Identical lap times, uncharted territory for Vettel and a new podium combination. Here are five of the most obscure facts and statistics from the 2020 Austrian Grand Prix weekend!
A new podium combination
Between them, Mercedes, Ferrari and McLaren have had 1,470 podium finishes in Formula 1. That’s 48% of all the possible podium positions in F1’s World Championship history. All three teams rank within the top four constructors with the most podium appearances. Yet remarkably, the 2020 Austrian Grand Prix marked the very first time that these three teams have finished on the podium together. While Ferrari and Mercedes have shared countless podiums in recent years, there has never been a podium result made up of one Mercedes driver, one Ferrari driver and one McLaren driver.
The last time Mercedes and McLaren shared a podium result was at the 2014 Australian Grand Prix, when Nico Rosberg won for the German manufacturer and Kevin Magnussen and Jenson Button finished second and third for McLaren. The last time that Ferrari and McLaren shared a podium was at the 2012 Brazilian Grand Prix – the scene of Button’s last Formula 1 win, where he was joined on the rostrum by Ferrari’s Fernando Alonso and Felipe Massa.
Identical lap times
There were three strange coincidences over the 2020 Austrian Grand Prix weekend regarding lap times. Firstly, in Free Practice 3, Lewis Hamilton topped the timesheet with a 1:04.130 – which was the exact same time as he set in the same session over the 2019 Austrian Grand Prix weekend. Secondly, in the final part of qualifying, Alex Albon and Sergio Perez set identical lap times (1:03.868) for fifth on the grid. Albon was awarded the higher position as he set the lap time first. Thirdly, Lando Norris set the fastest lap of the 2020 Austrian Grand Prix – a 1:07.475. That lap time is the exact same time with which Max Verstappen set the fastest lap of the race at the Red Bull Ring last year.
The 1-7-3 combination
This is the sixth Formula 1 race in history in which the polesitter won the race, the driver starting seventh finished second and the driver starting third finished third. The 1-7-3 podium combination has happened previously at the 1966 Dutch Grand Prix, 1984 German Grand Prix, 1988 Hungarian Grand Prix, 1995 Spanish Grand Prix and 2003 British Grand Prix.
The most recent time that the drivers starting first, third and seventh on the grid finished on the podium in any order was at the 2016 European Grand Prix. In that race, polesitter Nico Rosberg won, Sebastian Vettel finished second having started third on the grid and Sergio Perez finished second having started from seventh.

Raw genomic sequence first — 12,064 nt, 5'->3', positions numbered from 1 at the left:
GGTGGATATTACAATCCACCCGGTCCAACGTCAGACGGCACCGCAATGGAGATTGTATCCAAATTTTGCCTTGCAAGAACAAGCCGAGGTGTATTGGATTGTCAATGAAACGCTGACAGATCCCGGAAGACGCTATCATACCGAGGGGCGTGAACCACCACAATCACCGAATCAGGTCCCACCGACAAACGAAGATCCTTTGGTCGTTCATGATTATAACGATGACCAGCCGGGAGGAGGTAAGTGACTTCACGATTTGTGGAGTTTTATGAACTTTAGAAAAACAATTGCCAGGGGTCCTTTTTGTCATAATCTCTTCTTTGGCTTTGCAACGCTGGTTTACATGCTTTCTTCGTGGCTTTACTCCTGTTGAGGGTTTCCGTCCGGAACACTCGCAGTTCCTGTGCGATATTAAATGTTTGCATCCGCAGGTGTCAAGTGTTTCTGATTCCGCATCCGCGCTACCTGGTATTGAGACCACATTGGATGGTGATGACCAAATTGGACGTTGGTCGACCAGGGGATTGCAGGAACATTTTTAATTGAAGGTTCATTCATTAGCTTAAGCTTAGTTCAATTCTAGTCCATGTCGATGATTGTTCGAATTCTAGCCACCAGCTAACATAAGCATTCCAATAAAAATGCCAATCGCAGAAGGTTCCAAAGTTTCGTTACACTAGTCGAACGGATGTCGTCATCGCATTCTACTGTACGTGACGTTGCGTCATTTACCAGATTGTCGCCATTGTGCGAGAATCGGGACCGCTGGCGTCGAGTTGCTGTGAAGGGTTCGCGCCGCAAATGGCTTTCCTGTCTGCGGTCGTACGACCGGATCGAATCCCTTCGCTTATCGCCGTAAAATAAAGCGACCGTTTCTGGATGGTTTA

The 1975 French Grand Prix, 1998 Monaco Grand Prix, 2000 Italian Grand Prix, 2010 European Grand Prix, 2016 Monaco Grand Prix and 2016 Canadian Grand Prix are the only other races in which the drivers starting from the first, third and seventh grid slots have all appeared on the podium.
First tenth place finish for Vettel
Sebastian Vettel finished in uncharted territory at the 2020 Austrian Grand Prix. For the first time in his 241 race career, Vettel finished in tenth position. Prior to this weekend, tenth, fourteenth and twentieth were the only positions in the top twenty in which Vettel had never finished.
Jackie Stewart, Mika Hakkinen, Mike Hawthorn, Nigel Mansell and Niki Lauda are the other World Champions to have had a single tenth place finish in their careers. Like Vettel, Lauda’s only tenth place finish came at the Austrian Grand Prix.
Vettel’s tenth place this weekend was the 100th tenth place finish for a driver on the 2020 grid. Meanwhile, Williams’ George Russell and Nicholas Latifi are now the only drivers on the current grid to have never finished in tenth place.
For the first time since 1981, 1975 and 1958…
Valtteri Bottas led every lap on his way to victory at the 2020 Austrian Grand Prix. It’s the first time that Bottas has held the lead from lights to flag in his Formula 1 career. It was also only the fourth lights to flag victory in Austrian Grand Prix history – and the first time that anyone has achieved the feat in Austria since Jacques Laffite at the 1981 event. Talking of long periods of time since anyone achieved feats in Austria, Lando Norris became the first driver to record the first Fastest Lap of his career in Austria since Vittorio Brambilla did so on his way to victory at the 1975 Austrian Grand Prix.
Meanwhile, Valtteri Bottas won with a 2.700 second margin over Charles Lelcerc. The last time a race win was decided by 2.7 seconds was all the way back in 1958, when Stirling Moss won the season-opening Argentine Grand Prix with a 2.7 second advantage over Luigi Musso. Of course, it’s worth noting that the timing system ran to only one decimal place in those days.
And for a more recent case of history repeating itself – Bottas took pole position for the 2020 Austrian Grand Prix by 0.012 seconds. It’s the smallest pole margin ever seen at the Austrian Grand Prix, and the equal-30th smallest pole margin in Formula 1 history. The last time pole was decided by 0.012 seconds was just three races ago, when Bottas pipped his Mercedes team-mate to pole position for the 2019 United States Grand Prix!
Want more Formula 1 statistics? Check out our full run down of all the statistics from the 2020 Austrian Grand Prix weekend!
After graduating from the University of Hull in 2015 with a First Class honours degree in English Language and Literature, Nicky Haldenby, a lifelong fan of Formula 1, founded the Lights Out F1 Blog in 2016. Now in its fifth season, the blog has become a firm fan-favourite, delving deep into the sport’s history books and lifting the cover on unusual F1 statistics. Nicky also writes at F1Destinations and GPDestinations. In 2017 and 2018, he wrote for Badger GP. Nicky is also the host of the F1 Rewind Podcast and can be heard as the resident stats man on the 2 Soft Compounds Podcast.